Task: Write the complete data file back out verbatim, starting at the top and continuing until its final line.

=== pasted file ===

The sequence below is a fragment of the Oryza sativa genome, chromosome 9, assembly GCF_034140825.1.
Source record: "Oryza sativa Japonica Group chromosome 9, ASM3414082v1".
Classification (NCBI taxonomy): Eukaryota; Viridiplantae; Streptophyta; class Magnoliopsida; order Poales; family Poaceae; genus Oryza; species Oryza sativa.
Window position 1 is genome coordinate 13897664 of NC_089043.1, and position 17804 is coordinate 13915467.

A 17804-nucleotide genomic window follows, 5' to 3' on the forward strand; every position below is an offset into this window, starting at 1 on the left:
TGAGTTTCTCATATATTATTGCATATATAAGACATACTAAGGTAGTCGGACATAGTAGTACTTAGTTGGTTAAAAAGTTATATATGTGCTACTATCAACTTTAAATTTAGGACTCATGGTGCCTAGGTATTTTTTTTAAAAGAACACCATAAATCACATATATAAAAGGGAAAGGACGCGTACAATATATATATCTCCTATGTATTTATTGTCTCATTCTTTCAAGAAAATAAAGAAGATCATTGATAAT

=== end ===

The sequence below is a fragment of the Oryza sativa genome, chromosome 9, assembly GCF_034140825.1.
Source record: "Oryza sativa Japonica Group chromosome 9, ASM3414082v1".
Classification (NCBI taxonomy): Eukaryota; Viridiplantae; Streptophyta; class Magnoliopsida; order Poales; family Poaceae; genus Oryza; species Oryza sativa.
Window position 1 is genome coordinate 13897664 of NC_089043.1, and position 17804 is coordinate 13915467.

A 17804-nucleotide genomic window follows, 5' to 3' on the forward strand; every position below is an offset into this window, starting at 1 on the left:
TGAGTTTCTCATATATTATTGCATATATAAGACATACTAAGGTAGTCGGACATAGTAGTACTTAGTTGGTTAAAAAGTTATATATGTGCTACTATCAACTTTAAATTTAGGACTCATGGTGCCTAGGTATTTTTTTTAAAAGAACACCATAAATCACATATATAAAAGGGAAAGGACGCGTACAATATATATATCTCCTATGTATTTATTGTCTCATTCTTTCAAGAAAATAAAGAAGATCATTGATAAT